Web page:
The army declined to provide details of its investigation. It insisted that it was not cracking down on gay soldiers; instead it said that it was trying to root out sodomy and other homosexual activities, which right-wing Christian groups have called a growing blight on its readiness to fight North Korea’s 1.2 million-strong military.

    But in the past week, evidence has emerged to support the allegations by gay soldiers that investigators flouted the army’s own regulations on how to treat gay service members by preying upon the soldiers’ fear of shame and abuse if they are outed in the military. Analysts and veterans said bullying, hazing and sexual violence were chronic problems.

    In a series of telephone conversations secretly recorded in March and April, an army investigator warned a gay sergeant against seeking help from lawyers or the National Human Rights Commission. In one conversation, the investigator complained that another gay soldier refused to cooperate with the inquiry and wanted to hire a lawyer.

    “If he hires a lawyer, that means he is outing himself,” the investigator says in the recording, uploaded to the website of the Military Human Rights Center for Korea, based in Seoul.

    It is unknown how many gay soldiers were punished under the anti-sodomy law before the recent flurry of charges.

    Gay soldiers said they feared that they were being scapegoated in the recent inquiry as part of an effort by the army to contain sexual abuse. In a survey of 671 veterans commissioned by the National Human Rights Commission in 2004, more than 15 percent said they had been sexually abused.

    Mr. Lim, the director of the Military Human Rights Center, said the inquiry also detracted from looming security concerns.

    “It’s time for our military to focus on how to deal with the North Korean threat, but by going after gay soldiers, it is actually shooting at its own troops,” Mr. Lim said. “They don’t seem to realize how grave our security situation is.” 

    Lim Tae-hoon, director of the Military Human Rights Center, in Seoul this month. “Our military remains stuck in a barbarian and medieval culture,” he said. “The investigators preyed upon gay soldiers’ vulnerability like a cat playing with a mouse.” Credit Lee Jin-Man/Associated Press
    The crackdown began early this year when the army was tipped to a video clip on social media that showed a soldier and an officer, both men, having sex. The soldier was arrested on charges of violating the military criminal code, as well as a law against spreading obscene content online.

    But the case did not end there.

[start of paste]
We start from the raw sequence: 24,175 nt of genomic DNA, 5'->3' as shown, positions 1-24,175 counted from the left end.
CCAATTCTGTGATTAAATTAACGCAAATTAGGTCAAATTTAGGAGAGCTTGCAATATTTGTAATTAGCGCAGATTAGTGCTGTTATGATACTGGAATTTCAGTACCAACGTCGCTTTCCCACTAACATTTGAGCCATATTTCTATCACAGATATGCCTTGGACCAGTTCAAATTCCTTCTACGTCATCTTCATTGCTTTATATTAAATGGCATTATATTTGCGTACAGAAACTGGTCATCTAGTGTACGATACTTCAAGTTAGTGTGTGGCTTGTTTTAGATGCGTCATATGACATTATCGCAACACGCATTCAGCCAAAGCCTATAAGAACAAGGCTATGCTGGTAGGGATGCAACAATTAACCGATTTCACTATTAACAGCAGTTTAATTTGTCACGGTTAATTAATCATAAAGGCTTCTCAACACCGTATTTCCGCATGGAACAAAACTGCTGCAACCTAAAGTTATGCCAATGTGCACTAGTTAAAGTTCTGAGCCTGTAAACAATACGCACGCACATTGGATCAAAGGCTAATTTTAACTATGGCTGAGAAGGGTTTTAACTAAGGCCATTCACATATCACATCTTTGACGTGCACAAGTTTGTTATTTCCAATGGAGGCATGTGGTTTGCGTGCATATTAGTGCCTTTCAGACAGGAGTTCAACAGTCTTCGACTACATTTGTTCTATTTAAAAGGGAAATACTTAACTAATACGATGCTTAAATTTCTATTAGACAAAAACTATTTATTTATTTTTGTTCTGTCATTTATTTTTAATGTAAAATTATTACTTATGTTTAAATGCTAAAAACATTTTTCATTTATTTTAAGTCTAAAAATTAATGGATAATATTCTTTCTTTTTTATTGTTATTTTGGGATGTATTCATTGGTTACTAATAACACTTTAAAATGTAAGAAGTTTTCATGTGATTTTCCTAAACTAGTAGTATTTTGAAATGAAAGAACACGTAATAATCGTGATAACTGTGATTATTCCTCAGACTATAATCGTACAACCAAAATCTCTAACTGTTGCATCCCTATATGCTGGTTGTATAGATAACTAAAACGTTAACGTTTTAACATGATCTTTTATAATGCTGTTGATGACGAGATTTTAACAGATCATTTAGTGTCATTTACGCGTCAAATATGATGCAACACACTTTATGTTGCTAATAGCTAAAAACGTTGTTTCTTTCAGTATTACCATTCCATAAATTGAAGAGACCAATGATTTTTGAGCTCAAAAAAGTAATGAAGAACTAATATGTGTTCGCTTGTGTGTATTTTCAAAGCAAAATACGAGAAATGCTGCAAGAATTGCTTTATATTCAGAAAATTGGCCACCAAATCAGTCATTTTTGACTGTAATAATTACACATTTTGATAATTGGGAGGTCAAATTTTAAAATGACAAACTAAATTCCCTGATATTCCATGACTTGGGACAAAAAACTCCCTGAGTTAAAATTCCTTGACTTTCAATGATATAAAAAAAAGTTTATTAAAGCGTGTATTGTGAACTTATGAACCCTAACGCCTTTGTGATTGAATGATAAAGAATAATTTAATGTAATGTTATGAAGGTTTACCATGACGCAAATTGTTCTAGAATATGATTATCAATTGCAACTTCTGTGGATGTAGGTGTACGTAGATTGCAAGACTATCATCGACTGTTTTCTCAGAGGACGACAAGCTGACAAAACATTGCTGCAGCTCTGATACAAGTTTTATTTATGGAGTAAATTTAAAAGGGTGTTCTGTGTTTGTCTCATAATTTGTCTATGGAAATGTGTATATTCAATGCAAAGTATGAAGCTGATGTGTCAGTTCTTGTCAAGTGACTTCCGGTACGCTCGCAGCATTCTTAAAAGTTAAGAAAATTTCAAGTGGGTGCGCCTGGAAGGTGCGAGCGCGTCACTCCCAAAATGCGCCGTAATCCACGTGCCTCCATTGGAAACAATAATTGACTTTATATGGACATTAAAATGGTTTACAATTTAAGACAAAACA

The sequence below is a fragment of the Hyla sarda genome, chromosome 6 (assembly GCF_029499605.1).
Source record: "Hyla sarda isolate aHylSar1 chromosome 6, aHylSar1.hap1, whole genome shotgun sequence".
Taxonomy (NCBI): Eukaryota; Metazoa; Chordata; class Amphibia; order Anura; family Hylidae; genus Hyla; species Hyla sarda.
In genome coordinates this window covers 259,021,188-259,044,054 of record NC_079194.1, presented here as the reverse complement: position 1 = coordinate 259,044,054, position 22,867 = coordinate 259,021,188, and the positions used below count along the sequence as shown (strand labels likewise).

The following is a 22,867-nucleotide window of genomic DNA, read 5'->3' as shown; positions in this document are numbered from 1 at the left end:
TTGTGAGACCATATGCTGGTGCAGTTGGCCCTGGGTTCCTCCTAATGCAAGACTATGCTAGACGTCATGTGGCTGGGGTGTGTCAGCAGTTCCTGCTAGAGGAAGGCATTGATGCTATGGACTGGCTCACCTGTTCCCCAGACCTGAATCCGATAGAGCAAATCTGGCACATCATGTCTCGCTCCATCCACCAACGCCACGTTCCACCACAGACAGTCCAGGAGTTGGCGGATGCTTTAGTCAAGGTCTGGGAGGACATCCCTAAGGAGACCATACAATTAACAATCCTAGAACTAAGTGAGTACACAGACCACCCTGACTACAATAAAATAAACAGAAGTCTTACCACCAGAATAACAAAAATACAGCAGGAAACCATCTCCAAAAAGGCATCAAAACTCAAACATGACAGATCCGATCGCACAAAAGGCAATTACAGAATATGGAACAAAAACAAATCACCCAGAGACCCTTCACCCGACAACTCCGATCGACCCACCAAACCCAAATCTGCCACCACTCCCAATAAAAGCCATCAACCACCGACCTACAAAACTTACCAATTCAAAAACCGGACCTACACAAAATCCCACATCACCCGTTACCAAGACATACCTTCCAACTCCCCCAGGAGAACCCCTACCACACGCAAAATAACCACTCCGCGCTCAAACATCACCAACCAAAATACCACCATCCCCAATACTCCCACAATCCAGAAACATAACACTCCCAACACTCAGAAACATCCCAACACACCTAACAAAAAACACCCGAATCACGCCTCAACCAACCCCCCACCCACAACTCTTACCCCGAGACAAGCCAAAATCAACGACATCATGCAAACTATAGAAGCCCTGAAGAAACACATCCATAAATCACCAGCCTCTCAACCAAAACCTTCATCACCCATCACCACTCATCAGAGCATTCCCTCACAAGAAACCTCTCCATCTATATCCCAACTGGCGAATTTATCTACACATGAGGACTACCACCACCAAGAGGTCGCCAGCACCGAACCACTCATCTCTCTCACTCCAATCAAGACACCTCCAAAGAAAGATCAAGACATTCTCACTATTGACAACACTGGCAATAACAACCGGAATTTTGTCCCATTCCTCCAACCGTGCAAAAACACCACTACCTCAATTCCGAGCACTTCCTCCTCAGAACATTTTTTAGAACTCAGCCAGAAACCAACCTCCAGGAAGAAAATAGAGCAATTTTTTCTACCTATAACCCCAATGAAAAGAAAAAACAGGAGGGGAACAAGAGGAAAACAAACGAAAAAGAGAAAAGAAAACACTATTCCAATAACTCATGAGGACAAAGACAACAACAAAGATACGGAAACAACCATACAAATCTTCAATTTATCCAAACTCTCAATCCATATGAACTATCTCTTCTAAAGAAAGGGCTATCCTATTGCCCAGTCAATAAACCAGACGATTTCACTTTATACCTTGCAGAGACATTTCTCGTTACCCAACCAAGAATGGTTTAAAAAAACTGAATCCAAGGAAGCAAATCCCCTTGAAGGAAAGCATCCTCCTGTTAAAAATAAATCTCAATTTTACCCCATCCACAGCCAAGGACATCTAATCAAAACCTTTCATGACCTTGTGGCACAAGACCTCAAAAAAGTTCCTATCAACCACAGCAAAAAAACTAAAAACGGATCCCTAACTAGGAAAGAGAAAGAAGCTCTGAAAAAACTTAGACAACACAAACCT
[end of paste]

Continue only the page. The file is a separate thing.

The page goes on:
Using information they learned from the case, investigators expanded the inquiry. Army regulations ban discriminating against gay soldiers and forbid identifying or outing gay men or asking about their sexual experiences.

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    But the investigators routinely asked gay soldiers questions about their sexual history and orientation, said Mr. Lim’s group, which is providing legal advice for 14 of the service members implicated in the case. They seized mobile phones without warrants and forced the men to identify gay soldiers on their contact lists and to confess to having sex with them. They also forced some to log onto dating apps to dupe other gay soldiers into revealing their identities, the group said.

    “I’m just curious, but does it make you feel good when you have sex with a man?” one investigator was quoted as saying to a gay soldier. “I want you to take this opportunity to readjust your sexual orientation.”

    The army declined to respond to individual accusations by Mr. Lim’s group.

    But the army denied that its chief of staff, Gen. Jang Jun-kyu, ordered the crackdown. “The investigation is proceeding legally while protecting human rights and privacy,” it said.

    Although South Korea has made strides in democratizing and improving basic rights in recent decades, lesbian, gay, bisexual and transgender people have been largely left out, rights groups said.

    South Korea does not recognize same-sex marriage. All major candidates for the presidential election in May have vowed to oppose it.

    After the Constitutional Court ruled in 2015 that adultery was no longer a crime, many churches seized on homosexuality as a vice to denounce, organizing rallies to counter gay-pride marches.

    The Ministry of Education does not allow lesbian, gay, bisexual and transgender issues to be part of sex education for students.

    “Our society has been busy erasing sexual minorities,” said Jeong Min-seok, the director of the DDingDong LGBTQ Youth Crisis Support Center.

    And the military has been the least receptive.

    In 1998, Mr. Jeong, then an army private, was sent to a military psychiatric ward after he was outed. He said he was forced to take tranquilizers and was separated from other inmates at night. Once he returned to his unit a month and a half later, it tried to ban him from conducting a nighttime guard-post duty with another soldier.

    In 2011, when a male and female officers were found having sex on duty, they were suspended for three months but not criminally charged. By contrast, all 18 gay service members identified by Mr. Lim’s group in the current investigation faced criminal charges, even though they had sex on leave or off duty.

    The Constitutional Court has repeatedly upheld the anti-sodomy code, giving more weight to the argument that it is necessary to fight sexual abuse and protect the discipline of an almost all-male military.

    “The problem is that the army is abusing the law to launch a systematic ferreting out of gay soldiers,” said Han Ga-ram, a human rights lawyer. “This is not that different from the Nazis’ roundup of homosexuals and the anti-gay crackdown in Chechnya.”

    For months before the Constitutional Court gave its last ruling on the military criminal code, in July, conservatives rallied outside the courthouse, saying that abolishing the code would undermine the military’s ability to fight North Korea. Some warned against empowering “pro-North Korean gays.”

    One of their banners said: “Who’s going to take responsibility if my son goes to the military and learns homosexuality?”

    “What the investigators have found is just the tip of an iceberg, so widespread is homosexual activity in our military,” said Kim Young-kil, a retired army colonel who leads the Just Military Human Rights Institute and supports a crackdown on gay sex in the military.